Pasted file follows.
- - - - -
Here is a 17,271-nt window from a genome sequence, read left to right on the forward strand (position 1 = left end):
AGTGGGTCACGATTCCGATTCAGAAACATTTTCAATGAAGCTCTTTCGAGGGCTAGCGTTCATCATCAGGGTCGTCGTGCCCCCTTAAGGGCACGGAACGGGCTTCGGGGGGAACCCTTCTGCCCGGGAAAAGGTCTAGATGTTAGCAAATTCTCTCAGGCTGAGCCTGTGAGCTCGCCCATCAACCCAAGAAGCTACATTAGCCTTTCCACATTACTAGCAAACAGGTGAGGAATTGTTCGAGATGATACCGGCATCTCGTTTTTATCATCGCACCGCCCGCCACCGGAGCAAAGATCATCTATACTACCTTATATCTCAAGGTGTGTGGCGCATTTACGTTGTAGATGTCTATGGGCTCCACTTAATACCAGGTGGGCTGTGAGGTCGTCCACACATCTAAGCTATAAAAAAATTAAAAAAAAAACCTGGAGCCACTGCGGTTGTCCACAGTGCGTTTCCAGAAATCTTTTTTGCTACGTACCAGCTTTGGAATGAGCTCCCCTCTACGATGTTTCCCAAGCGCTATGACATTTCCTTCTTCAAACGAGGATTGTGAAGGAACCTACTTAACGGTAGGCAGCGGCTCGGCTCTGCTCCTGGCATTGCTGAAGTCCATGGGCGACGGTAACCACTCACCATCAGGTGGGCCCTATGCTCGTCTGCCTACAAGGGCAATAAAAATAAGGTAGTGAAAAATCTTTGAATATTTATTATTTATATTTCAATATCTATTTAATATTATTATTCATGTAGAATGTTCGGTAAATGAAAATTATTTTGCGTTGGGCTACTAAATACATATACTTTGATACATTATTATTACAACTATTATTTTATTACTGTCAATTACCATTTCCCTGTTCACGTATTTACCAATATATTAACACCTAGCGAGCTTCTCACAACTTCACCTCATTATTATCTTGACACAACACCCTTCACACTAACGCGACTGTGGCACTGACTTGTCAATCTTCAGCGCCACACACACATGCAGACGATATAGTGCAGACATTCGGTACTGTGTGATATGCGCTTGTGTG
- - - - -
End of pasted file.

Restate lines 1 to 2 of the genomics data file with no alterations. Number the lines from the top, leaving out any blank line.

Here is a 17,271-nt window from a genome sequence, read left to right on the forward strand (position 1 = left end):
AGTGGGTCACGATTCCGATTCAGAAACATTTTCAATGAAGCTCTTTCGAGGGCTAGCGTTCATCATCAGGGTCGTCGTGCCCCCTTAAGGGCACGGAACGGGCTTCGGGGGGAACCCTTCTGCCCGGGAAAAGGTCTAGATGTTAGCAAATTCTCTCAGGCTGAGCCTGTGAGCTCGCCCATCAACCCAAGAAGCTACATTAGCCTTTCCACATTACTAGCAAACAGGTGAGGAATTGTTCGAGATGATACCGGCATCTCGTTTTTATCATCGCACCGCCCGCCACCGGAGCAAAGATCATCTATACTACCTTATATCTCAAGGTGTGTGGCGCATTTACGTTGTAGATGTCTATGGGCTCCACTTAATACCAGGTGGGCTGTGAGGTCGTCCACACATCTAAGCTATAAAAAAATTAAAAAAAAAACCTGGAGCCACTGCGGTTGTCCACAGTGCGTTTCCAGAAATCTTTTTTGCTACGTACCAGCTTTGGAATGAGCTCCCCTCTACGATGTTTCCCAAGCGCTATGACATTTCCTTCTTCAAACGAGGATTGTGAAGGAACCTACTTAACGGTAGGCAGCGGCTCGGCTCTGCTCCTGGCATTGCTGAAGTCCATGGGCGACGGTAACCACTCACCATCAGGTGGGCCCTATGCTCGTCTGCCTACAAGGGCAATAAAAATAAGGTAGTGAAAAATCTTTGAATATTTATTATTTATATTTCAATATCTATTTAATATTATTATTCATGTAGAATGTTCGGTAAATGAAAATTATTTTGCGTTGGGCTACTAAATACATATACTTTGATACATTATTATTACAACTATTATTTTATTACTGTCAATTACCATTTCCCTGTTCACGTATTTACCAATATATTAACACCTAGCGAGCTTCTCACAACTTCACCTCATTATTATCTTGACACAACACCCTTCACACTAACGCGACTGTGGCACTGACTTGTCAATCTTCAGCGCCACACACACATGCAGACGATATAGTGCAGACATTCGGTACTGTGTGATATGCGCTTGTGTG